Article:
One would think from this description that the Trust (and the Partnership as its assignee) suffered a loss of $6,000-the net premium paid for options that cancelled each other out and hence lacked value on the exercise date-while Cemco had neither profit nor loss. Yet Cemco filed a tax return for 2000 showing a loss of $3.6 million! Its theory was that the Partnership's euros (later contributed to Cemco) had the same $3.6 million basis as the long option, and that a loss could be recognized once the euros had been sold. Cemco passed the loss to Daugerdas and his client, who reported it on their tax returns. What of the $3.6 million that Deutsche Bank "paid" the Trust for the short option, which almost exactly offset the long option? Well, Cemco took the view that this stayed with the Trust-and would never be taxed to the Trust, which, after all, had a net loss of $6,000-or if assumed by Cemco may be ignored because the options offset in the end. The purchase and sale of euros was the device used to transfer the basis of one option to Cemco while consigning the other option to oblivion.
A transaction with an out-of-pocket cost of $6,000 and no risk beyond that expense, while generating a tax loss of $3.6 million, is the sort of thing that the Internal Revenue Service frowns on. The deal as a whole seems to lack economic substance; if it has any substance (a few thousand dollars paid to purchase a slight chance of a big payoff) then the $3.6 million "gain" on one premium should be paired with the $3.6 million "loss" on the other; and at all events the deal's nature ($36,000 paid for a slim chance to receive $7.2 million) is not accurately reflected by treating i56,000 as having a basis of $3.6 million. The IRS sent Cemco a Notice of Final Partnership Administrative Adjustment disallowing the loss and assessing a 40% penalty for Cemco's grossly incorrect return. In the ensuing litigation, the district court sided with the IRS. 2007 U.S. Dist. LEXIS 22246 (N.D. Ill. Mar. 27, 2007).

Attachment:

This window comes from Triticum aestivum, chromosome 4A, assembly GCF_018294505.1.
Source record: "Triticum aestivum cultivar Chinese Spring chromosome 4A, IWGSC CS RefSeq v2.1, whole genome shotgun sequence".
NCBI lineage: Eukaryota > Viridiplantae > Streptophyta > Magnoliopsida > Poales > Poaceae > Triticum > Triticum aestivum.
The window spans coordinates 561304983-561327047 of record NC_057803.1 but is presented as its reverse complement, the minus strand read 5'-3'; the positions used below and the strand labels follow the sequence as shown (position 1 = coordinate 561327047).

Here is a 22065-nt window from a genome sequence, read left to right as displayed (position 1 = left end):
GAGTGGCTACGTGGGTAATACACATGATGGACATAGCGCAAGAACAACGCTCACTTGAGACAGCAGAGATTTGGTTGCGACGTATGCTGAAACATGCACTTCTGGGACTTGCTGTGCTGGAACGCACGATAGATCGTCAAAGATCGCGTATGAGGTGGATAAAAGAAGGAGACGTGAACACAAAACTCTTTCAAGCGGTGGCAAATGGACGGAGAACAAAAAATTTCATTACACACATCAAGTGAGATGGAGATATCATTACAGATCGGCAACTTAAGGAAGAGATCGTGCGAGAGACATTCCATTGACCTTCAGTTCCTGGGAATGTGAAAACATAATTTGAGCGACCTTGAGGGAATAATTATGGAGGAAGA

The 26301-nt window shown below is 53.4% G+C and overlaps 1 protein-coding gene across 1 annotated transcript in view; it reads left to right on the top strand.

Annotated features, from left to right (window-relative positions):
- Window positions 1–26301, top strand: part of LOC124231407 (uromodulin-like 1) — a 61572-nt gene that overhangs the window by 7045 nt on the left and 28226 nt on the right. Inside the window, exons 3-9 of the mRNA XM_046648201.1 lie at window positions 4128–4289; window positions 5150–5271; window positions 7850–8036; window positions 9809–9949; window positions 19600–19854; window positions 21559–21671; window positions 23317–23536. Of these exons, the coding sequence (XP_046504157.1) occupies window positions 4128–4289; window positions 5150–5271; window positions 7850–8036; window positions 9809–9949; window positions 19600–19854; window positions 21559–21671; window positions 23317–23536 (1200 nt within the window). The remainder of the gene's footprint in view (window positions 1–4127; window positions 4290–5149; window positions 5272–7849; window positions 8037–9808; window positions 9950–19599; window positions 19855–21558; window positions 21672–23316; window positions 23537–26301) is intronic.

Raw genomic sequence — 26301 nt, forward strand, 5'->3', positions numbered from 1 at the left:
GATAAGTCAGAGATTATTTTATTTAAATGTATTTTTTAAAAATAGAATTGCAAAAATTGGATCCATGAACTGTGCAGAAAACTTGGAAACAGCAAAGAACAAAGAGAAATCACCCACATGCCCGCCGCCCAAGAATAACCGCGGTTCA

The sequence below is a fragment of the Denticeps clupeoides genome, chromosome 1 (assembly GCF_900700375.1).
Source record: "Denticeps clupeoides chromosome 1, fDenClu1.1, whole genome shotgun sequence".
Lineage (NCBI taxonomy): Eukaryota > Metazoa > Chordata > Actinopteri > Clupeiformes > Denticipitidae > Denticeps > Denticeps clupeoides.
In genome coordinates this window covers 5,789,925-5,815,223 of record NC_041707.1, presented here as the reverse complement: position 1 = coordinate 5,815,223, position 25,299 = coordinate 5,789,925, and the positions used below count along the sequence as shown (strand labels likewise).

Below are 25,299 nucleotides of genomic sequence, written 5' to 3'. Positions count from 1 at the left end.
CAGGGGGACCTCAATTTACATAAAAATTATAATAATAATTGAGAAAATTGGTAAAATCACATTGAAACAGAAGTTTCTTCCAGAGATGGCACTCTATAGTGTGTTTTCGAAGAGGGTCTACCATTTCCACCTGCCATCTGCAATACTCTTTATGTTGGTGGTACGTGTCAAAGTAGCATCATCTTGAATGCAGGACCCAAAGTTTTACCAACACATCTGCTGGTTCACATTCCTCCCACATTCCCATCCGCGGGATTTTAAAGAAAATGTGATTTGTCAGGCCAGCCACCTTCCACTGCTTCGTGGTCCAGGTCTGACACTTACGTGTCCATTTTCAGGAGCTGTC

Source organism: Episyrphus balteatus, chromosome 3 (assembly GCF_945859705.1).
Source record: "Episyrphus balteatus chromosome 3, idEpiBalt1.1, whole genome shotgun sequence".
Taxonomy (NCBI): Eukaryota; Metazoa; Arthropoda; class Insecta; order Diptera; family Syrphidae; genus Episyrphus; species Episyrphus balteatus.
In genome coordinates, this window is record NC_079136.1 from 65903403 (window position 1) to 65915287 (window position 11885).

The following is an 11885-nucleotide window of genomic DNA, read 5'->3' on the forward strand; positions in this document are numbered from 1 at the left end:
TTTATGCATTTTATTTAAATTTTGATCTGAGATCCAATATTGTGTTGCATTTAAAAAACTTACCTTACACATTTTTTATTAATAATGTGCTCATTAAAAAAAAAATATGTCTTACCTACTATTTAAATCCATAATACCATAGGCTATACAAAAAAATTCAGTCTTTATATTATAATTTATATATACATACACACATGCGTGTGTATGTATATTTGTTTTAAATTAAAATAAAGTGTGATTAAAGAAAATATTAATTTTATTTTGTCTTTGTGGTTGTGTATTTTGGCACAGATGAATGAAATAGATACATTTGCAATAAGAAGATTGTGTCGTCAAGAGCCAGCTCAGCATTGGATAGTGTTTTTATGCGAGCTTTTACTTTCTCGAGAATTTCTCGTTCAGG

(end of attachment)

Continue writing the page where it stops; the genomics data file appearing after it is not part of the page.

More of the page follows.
Cemco says that in treating $50,000 of euros as having a $3.6 million basis, which turned into a loss when the euros were sold for exactly what they had been worth all along, it was just relying on Helmer v. CIR, 34 T.C.M. 727 (1975), and a few similar decisions. That may or may not be the right way to understand Helmer; we need not decide, for it is not controlling in this court-or anywhere else. The Commissioner has a statutory power to disregard transactions that lack economic substance. Compare Gregory v. Helvering, 293 U.S. 465 (1935), with Frank Lyon Co. v. United States, 435 U.S. 561 (1978). And the IRS has considerable latitude in issuing regulations that specify sorts of transactions that may be looked through. (These regulations avoid the need to litigate, one tax shelter at a time, whether any real economic transaction is inside the box.) A few months before Daugerdas set up this tax shelter, the IRS had issued Notice 2000--44, 2000--2 C.B. 255, alerting taxpayers to its view that Helmer could not be relied on, that purported losses from transactions that assigned artificially high basis to partnership assets would be disallowed, and that formal regulations to this effect were on their way. One of the transactions covered in Notice 2000--44 is the offsetting-option device.